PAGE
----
Total hours worked rises

For the very first time since the outbreak of the pandemic, total hours worked in November matched its February 2020 level with an increase of 0.7%. Hours worked grew in the majority of industries (the leaders being manufacturing, wholesale and retail trade and construction).

Having more workers back to their normal hours is a positive sign for the Canadian economy.

Record high employment rate among core-aged women

Employment in the age group of women from 25 to 54 years increased by 1.1% (66,000). Of note, the bulk of this growth (0.9%) was in full-time work.

More than 80.7% of core-aged women were employed in November, which is significant considering an employment rate that high has not been recorded since comparable data became available in 1976.

When the pandemic first struck, about 3 million people lost their jobs, especially those in industries such as hospitality, recreation, retail and personal services where women are historically over-represented. With the vaccination rate increasing and health restrictions easing in recent months, employment in such service industries has rebounded, which may be a contributing factor to bringing women 25-54 back to work.

Unemployment falls

Unemployment fell 0.7 points, bringing the rate down to 6% and marking the largest drop in 9 months. Unemployment in November is only 0.3 points away from its February 2020 level.

Notably, the number of people who had been unemployed for 52 weeks or more took a drastic dive, declining by -23.4% (56,000). This demographic hasn’t seen a decline since August when it dropped 6.7%.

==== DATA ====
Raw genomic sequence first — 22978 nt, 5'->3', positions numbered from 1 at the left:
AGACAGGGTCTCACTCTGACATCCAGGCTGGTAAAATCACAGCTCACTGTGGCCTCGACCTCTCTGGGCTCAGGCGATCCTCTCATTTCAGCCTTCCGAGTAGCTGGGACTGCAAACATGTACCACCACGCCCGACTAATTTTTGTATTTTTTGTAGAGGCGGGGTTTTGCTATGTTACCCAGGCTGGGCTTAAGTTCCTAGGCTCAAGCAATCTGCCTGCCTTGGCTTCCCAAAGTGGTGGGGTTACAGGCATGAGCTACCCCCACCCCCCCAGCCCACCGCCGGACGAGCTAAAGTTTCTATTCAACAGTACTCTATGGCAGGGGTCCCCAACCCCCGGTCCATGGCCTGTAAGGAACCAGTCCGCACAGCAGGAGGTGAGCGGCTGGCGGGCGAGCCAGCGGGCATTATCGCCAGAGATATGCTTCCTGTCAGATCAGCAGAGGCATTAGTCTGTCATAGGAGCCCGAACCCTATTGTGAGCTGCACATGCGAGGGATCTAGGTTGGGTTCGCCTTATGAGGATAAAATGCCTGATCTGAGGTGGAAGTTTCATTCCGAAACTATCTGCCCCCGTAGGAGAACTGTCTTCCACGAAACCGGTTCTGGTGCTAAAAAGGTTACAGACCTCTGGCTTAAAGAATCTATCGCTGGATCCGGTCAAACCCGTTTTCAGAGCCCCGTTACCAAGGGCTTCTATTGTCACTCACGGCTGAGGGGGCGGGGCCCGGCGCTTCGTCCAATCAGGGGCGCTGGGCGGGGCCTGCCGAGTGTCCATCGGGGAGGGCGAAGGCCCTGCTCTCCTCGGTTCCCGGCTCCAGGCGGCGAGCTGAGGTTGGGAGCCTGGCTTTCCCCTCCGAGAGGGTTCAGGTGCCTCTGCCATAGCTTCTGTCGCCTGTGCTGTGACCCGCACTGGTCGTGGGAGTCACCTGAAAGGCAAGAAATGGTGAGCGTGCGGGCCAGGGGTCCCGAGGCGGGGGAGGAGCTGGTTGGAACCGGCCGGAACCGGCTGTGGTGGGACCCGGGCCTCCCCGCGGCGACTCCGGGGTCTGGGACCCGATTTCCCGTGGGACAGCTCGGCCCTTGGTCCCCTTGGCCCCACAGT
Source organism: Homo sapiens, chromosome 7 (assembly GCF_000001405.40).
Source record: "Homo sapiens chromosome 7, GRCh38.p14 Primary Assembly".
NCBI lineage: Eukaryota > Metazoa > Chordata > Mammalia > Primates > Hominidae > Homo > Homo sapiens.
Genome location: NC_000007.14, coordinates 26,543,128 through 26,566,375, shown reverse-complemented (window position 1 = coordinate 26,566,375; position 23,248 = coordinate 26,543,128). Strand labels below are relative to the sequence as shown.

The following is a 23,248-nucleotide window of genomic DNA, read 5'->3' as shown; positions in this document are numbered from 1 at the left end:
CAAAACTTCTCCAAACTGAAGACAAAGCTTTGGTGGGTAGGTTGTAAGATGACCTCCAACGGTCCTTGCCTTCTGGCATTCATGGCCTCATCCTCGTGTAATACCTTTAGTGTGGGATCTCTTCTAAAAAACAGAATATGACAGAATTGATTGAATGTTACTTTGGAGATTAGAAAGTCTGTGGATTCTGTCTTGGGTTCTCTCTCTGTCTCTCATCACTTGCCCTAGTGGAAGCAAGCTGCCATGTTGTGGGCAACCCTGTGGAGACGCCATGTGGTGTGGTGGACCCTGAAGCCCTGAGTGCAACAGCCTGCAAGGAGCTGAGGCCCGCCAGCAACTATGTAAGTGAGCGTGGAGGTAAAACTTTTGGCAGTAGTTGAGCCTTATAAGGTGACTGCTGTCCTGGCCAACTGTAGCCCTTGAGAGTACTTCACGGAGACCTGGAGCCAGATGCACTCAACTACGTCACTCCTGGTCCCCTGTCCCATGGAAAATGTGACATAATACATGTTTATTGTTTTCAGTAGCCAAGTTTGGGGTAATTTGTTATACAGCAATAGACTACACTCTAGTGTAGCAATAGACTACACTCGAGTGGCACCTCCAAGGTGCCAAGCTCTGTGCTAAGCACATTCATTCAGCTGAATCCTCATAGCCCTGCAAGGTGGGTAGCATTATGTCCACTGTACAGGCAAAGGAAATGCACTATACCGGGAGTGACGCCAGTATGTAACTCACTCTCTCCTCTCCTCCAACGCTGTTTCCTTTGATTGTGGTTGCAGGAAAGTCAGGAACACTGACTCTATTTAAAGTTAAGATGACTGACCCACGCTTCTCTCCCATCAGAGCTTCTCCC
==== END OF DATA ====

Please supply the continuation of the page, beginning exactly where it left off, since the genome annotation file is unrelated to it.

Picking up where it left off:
This large group of people returning to work from long-term unemployment may be partially explained by the federal government ending the CRB in Canada on October 23.

Wages increase more for new employees than established employees

In November, StatsCan found that over two years (November 2019 to November 2021), average wages grew at a faster rate for new employees than established ones. New employees (with a job tenure of 3 months or less) saw an average +10.0% (+$2.09) wage increase whereas established employees (with a job tenure of 18 months or more) saw only a +6.4% (+$1.95) increase. This trend was apparent across all industries.

This trend is reflective of the pressure on employers to raise wages during the labour shortage. Many employers are taking measures to attract workers like the introduction of hourly salary increases and retention, attendance and sign-up bonuses. We are now seeing the impact of these hiring strategies in the statistics.

Key take-aways

Don’t have time to read the full report? No problem! Here are the key take-aways from this month in the labour force market:

  • Employment continues to trend upward for the sixth consecutive month (154,000; +0.8%).
  • Unemployment fell 0.7 points, marking the largest drop in 9 months.
  • The number of people who had been unemployed for 52 weeks or more took a drastic dive, declining by -23.4% (56,000).
  • Total hours worked matched its February 2020 level for the first time with an increase of 0.7%.
  • The employment rate of women from 25 to 54 reached a record high.
  • From November 2019-November 2021, average wages grew at a faster rate for new employees than established ones.
References

Statistics Canada. (2021). Table 14-10-0287-01 Labour force characteristics, monthly, seasonally adjusted and trend-cycle, last 5 months [Data table]. https://doi.org/10.25318/1410028701-eng

Statistics Canada. (2021). Table 14-10-0355-01 Employment by industry, monthly, seasonally adjusted and unadjusted, and trend-cycle, last 5 months (x 1,000) [Data table]. https://doi.org/10.25318/1410035501-eng